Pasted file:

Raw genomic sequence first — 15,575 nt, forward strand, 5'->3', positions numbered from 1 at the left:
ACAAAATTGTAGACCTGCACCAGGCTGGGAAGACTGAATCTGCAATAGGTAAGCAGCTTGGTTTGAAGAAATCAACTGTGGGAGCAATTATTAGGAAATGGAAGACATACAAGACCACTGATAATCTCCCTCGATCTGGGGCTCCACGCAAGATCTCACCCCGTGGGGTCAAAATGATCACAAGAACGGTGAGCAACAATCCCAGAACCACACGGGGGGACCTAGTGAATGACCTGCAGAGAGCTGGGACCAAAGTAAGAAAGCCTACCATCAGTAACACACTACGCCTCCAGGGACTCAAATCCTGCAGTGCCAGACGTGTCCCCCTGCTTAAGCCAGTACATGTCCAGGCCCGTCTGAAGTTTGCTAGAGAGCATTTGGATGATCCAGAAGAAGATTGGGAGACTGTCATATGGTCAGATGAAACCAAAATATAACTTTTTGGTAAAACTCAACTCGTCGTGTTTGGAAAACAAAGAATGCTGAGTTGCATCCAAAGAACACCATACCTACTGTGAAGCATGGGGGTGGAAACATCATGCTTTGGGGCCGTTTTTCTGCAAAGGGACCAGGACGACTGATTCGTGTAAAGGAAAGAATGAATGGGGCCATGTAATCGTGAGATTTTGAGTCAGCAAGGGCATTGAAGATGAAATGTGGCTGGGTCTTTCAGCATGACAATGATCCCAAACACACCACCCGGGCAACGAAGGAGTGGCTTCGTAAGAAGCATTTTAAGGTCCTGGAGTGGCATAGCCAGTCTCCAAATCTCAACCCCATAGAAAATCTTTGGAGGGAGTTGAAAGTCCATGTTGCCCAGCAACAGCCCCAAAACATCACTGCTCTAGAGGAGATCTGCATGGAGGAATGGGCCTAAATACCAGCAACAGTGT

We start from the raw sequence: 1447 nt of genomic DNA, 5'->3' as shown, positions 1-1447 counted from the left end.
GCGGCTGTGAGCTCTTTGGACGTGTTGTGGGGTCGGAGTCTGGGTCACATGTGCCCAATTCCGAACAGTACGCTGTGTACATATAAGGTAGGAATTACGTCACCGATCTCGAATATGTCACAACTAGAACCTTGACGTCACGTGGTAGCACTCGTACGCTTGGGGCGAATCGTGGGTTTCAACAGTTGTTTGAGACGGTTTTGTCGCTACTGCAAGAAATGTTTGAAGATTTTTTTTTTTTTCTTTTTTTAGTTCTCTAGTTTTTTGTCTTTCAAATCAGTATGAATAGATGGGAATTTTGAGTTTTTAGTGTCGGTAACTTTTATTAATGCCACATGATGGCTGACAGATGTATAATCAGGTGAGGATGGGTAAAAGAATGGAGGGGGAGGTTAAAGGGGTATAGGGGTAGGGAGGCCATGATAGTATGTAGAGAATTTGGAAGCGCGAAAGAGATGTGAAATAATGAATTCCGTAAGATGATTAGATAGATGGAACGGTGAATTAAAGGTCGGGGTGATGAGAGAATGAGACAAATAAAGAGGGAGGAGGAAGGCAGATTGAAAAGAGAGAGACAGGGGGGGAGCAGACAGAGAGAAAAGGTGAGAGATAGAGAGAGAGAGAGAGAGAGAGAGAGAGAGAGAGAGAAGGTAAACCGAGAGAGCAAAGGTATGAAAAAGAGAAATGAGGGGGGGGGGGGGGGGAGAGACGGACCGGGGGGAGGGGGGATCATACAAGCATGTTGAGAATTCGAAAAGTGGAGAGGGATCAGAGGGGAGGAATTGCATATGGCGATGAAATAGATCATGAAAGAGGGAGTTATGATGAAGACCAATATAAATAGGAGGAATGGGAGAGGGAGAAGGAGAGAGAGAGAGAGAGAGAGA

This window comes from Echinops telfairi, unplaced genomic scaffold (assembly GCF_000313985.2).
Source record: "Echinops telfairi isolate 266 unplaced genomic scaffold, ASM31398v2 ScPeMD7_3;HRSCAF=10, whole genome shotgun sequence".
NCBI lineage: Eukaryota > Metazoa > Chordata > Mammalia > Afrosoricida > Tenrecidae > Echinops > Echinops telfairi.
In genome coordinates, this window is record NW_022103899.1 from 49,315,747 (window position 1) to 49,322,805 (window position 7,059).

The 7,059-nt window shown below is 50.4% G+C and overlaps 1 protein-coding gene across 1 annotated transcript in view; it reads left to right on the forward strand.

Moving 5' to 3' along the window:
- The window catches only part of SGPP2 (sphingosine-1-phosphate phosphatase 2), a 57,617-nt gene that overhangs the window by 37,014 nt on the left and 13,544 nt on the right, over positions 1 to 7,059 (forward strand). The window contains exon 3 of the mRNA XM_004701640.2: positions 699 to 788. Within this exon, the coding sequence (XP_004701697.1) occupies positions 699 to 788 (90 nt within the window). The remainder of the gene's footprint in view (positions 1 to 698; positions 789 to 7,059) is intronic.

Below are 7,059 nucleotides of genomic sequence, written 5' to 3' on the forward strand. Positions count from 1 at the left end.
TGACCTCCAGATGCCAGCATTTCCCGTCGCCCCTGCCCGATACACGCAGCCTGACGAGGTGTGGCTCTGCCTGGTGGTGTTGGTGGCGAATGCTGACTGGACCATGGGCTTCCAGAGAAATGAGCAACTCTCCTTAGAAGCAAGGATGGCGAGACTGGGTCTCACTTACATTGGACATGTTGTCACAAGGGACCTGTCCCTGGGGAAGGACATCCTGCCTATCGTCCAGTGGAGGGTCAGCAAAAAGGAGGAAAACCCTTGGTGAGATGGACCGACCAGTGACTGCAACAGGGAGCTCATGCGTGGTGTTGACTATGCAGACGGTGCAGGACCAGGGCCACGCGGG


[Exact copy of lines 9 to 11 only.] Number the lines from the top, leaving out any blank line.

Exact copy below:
The 7,059-nt window shown below is 50.4% G+C and overlaps 1 protein-coding gene across 1 annotated transcript in view; it reads left to right on the forward strand.

Moving 5' to 3' along the window:
- The window catches only part of SGPP2 (sphingosine-1-phosphate phosphatase 2), a 57,617-nt gene that overhangs the window by 37,014 nt on the left and 13,544 nt on the right, over positions 1 to 7,059 (forward strand). The window contains exon 3 of the mRNA XM_004701640.2: positions 699 to 788. Within this exon, the coding sequence (XP_004701697.1) occupies positions 699 to 788 (90 nt within the window). The remainder of the gene's footprint in view (positions 1 to 698; positions 789 to 7,059) is intronic.